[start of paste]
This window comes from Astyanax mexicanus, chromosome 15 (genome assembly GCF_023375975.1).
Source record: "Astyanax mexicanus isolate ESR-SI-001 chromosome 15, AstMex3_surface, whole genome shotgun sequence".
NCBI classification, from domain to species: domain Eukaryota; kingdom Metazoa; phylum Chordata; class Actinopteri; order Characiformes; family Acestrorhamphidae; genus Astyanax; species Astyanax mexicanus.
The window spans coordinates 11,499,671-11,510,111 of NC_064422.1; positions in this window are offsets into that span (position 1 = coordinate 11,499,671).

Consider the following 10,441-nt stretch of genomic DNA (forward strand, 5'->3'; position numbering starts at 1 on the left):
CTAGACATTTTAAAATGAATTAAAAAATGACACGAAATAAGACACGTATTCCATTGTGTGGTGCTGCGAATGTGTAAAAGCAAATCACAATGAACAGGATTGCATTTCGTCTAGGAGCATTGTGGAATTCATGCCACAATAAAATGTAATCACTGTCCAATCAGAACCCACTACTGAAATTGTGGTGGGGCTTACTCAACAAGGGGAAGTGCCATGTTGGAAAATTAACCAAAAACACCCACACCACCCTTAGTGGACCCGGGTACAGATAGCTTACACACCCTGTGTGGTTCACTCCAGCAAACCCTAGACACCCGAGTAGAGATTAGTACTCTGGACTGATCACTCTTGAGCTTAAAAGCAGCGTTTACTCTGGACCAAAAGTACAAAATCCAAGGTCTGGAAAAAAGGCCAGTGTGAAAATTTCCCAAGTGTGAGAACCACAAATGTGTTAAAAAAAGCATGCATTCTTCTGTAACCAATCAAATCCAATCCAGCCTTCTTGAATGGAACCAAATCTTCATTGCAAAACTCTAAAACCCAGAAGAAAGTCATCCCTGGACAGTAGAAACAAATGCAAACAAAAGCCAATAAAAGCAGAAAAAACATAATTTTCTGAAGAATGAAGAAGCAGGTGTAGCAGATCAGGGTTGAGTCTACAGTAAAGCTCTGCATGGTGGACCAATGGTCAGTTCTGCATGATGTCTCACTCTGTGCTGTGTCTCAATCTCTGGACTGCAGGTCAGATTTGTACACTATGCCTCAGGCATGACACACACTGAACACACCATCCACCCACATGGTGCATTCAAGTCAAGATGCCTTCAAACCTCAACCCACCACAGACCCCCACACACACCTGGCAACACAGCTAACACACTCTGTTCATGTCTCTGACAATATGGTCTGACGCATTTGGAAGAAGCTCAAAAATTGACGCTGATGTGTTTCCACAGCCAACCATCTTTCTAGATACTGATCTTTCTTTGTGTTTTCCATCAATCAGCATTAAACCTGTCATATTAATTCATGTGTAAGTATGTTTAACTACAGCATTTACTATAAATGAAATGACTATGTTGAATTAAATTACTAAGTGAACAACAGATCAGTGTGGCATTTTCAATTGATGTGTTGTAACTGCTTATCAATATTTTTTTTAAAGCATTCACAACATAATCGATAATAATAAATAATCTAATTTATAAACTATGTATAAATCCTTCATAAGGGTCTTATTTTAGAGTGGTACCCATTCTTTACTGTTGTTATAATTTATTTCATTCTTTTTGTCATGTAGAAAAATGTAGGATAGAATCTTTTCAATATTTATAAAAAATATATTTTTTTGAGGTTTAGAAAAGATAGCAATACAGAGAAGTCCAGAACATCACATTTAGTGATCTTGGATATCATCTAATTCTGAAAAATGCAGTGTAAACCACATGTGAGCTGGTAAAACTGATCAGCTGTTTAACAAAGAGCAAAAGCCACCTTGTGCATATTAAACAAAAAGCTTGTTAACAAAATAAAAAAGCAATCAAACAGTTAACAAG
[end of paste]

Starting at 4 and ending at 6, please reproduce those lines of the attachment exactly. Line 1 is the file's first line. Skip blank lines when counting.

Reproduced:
The window spans coordinates 11,499,671-11,510,111 of NC_064422.1; positions in this window are offsets into that span (position 1 = coordinate 11,499,671).

Consider the following 10,441-nt stretch of genomic DNA (forward strand, 5'->3'; position numbering starts at 1 on the left):
CTAGACATTTTAAAATGAATTAAAAAATGACACGAAATAAGACACGTATTCCATTGTGTGGTGCTGCGAATGTGTAAAAGCAAATCACAATGAACAGGATTGCATTTCGTCTAGGAGCATTGTGGAATTCATGCCACAATAAAATGTAATCACTGTCCAATCAGAACCCACTACTGAAATTGTGGTGGGGCTTACTCAACAAGGGGAAGTGCCATGTTGGAAAATTAACCAAAAACACCCACACCACCCTTAGTGGACCCGGGTACAGATAGCTTACACACCCTGTGTGGTTCACTCCAGCAAACCCTAGACACCCGAGTAGAGATTAGTACTCTGGACTGATCACTCTTGAGCTTAAAAGCAGCGTTTACTCTGGACCAAAAGTACAAAATCCAAGGTCTGGAAAAAAGGCCAGTGTGAAAATTTCCCAAGTGTGAGAACCACAAATGTGTTAAAAAAAGCATGCATTCTTCTGTAACCAATCAAATCCAATCCAGCCTTCTTGAATGGAACCAAATCTTCATTGCAAAACTCTAAAACCCAGAAGAAAGTCATCCCTGGACAGTAGAAACAAATGCAAACAAAAGCCAATAAAAGCAGAAAAAACATAATTTTCTGAAGAATGAAGAAGCAGGTGTAGCAGATCAGGGTTGAGTCTACAGTAAAGCTCTGCATGGTGGACCAATGGTCAGTTCTGCATGATGTCTCACTCTGTGCTGTGTCTCAATCTCTGGACTGCAGGTCAGATTTGTACACTATGCCTCAGGCATGACACACACTGAACACACCATCCACCCACATGGTGCATTCAAGTCAAGATGCCTTCAAACCTCAACCCACCACAGACCCCCACACACACCTGGCAACACAGCTAACACACTCTGTTCATGTCTCTGACAATATGGTCTGACGCATTTGGAAGAAGCTCAAAAATTGACGCTGATGTGTTTCCACAGCCAACCATCTTTCTAGATACTGATCTTTCTTTGTGTTTTCCATCAATCAGCATTAAACCTGTCATATTAATTCATGTGTAAGTATGTTTAACTACAGCATTTACTATAAATGAAATGACTATGTTGAATTAAATTACTAAGTGAACAACAGATCAGTGTGGCATTTTCAATTGATGTGTTGTAACTGCTTATCAATATTTTTTTTAAAGCATTCACAACATAATCGATAATAATAAATAATCTAATTTATAAACTATGTATAAATCCTTCATAAGGGTCTTATTTTAGAGTGGTACCCATTCTTTACTGTTGTTATAATTTATTTCATTCTTTTTGTCATGTAGAAAAATGTAGGATAGAATCTTTTCAATATTTATAAAAAATATATTTTTTTGAGGTTTAGAAAAGATAGCAATACAGAGAAGTCCAGAACATCACATTTAGTGATCTTGGATATCATCTAATTCTGAAAAATGCAGTGTAAACCACATGTGAGCTGGTAAAACTGATCAGCTGTTTAACAAAGAGCAAAAGCCACCTTGTGCATATTAAACAAAAAGCTTGTTAACAAAATAAAAAAGCAATCAAACAGTTAACAAG